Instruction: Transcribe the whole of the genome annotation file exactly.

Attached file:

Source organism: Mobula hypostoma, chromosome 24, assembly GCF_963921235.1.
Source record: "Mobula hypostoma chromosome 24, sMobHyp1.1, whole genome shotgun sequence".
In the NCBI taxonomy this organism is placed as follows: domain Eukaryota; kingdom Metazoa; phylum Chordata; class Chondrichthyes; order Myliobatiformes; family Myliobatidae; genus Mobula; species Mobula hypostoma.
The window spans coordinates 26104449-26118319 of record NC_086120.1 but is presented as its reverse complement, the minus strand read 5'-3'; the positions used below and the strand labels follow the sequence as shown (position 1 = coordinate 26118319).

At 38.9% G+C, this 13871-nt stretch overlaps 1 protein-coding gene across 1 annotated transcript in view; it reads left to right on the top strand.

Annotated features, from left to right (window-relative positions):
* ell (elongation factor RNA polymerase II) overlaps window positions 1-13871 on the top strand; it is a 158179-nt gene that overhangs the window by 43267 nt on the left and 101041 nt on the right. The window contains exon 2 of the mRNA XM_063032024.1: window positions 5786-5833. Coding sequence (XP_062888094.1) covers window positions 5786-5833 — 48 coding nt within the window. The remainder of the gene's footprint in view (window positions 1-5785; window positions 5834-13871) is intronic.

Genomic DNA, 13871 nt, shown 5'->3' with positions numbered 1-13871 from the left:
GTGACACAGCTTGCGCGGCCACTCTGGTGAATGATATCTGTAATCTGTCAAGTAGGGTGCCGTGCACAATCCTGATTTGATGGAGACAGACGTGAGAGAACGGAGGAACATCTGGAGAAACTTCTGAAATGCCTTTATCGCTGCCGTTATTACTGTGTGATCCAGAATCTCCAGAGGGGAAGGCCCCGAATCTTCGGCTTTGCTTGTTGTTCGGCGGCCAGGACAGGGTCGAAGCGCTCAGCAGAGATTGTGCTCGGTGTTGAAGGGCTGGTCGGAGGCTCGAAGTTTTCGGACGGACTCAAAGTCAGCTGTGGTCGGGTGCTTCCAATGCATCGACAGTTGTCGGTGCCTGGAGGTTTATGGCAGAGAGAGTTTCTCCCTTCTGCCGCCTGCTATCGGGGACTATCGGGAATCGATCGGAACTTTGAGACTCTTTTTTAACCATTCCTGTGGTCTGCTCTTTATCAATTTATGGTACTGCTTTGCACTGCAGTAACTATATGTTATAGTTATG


Source organism: Mobula hypostoma, chromosome 24, assembly GCF_963921235.1.
Source record: "Mobula hypostoma chromosome 24, sMobHyp1.1, whole genome shotgun sequence".
In the NCBI taxonomy this organism is placed as follows: domain Eukaryota; kingdom Metazoa; phylum Chordata; class Chondrichthyes; order Myliobatiformes; family Myliobatidae; genus Mobula; species Mobula hypostoma.
The window spans coordinates 26104449-26118319 of record NC_086120.1 but is presented as its reverse complement, the minus strand read 5'-3'; the positions used below and the strand labels follow the sequence as shown (position 1 = coordinate 26118319).

At 38.9% G+C, this 13871-nt stretch overlaps 1 protein-coding gene across 1 annotated transcript in view; it reads left to right on the top strand.

Annotated features, from left to right (window-relative positions):
* ell (elongation factor RNA polymerase II) overlaps window positions 1-13871 on the top strand; it is a 158179-nt gene that overhangs the window by 43267 nt on the left and 101041 nt on the right. The window contains exon 2 of the mRNA XM_063032024.1: window positions 5786-5833. Coding sequence (XP_062888094.1) covers window positions 5786-5833 — 48 coding nt within the window. The remainder of the gene's footprint in view (window positions 1-5785; window positions 5834-13871) is intronic.

Genomic DNA, 13871 nt, shown 5'->3' with positions numbered 1-13871 from the left:
GTGACACAGCTTGCGCGGCCACTCTGGTGAATGATATCTGTAATCTGTCAAGTAGGGTGCCGTGCACAATCCTGATTTGATGGAGACAGACGTGAGAGAACGGAGGAACATCTGGAGAAACTTCTGAAATGCCTTTATCGCTGCCGTTATTACTGTGTGATCCAGAATCTCCAGAGGGGAAGGCCCCGAATCTTCGGCTTTGCTTGTTGTTCGGCGGCCAGGACAGGGTCGAAGCGCTCAGCAGAGATTGTGCTCGGTGTTGAAGGGCTGGTCGGAGGCTCGAAGTTTTCGGACGGACTCAAAGTCAGCTGTGGTCGGGTGCTTCCAATGCATCGACAGTTGTCGGTGCCTGGAGGTTTATGGCAGAGAGAGTTTCTCCCTTCTGCCGCCTGCTATCGGGGACTATCGGGAATCGATCGGAACTTTGAGACTCTTTTTTAACCATTCCTGTGGTCTGCTCTTTATCAATTTATGGTACTGCTTTGCACTGCAGTAACTATATGTTATAGTTATG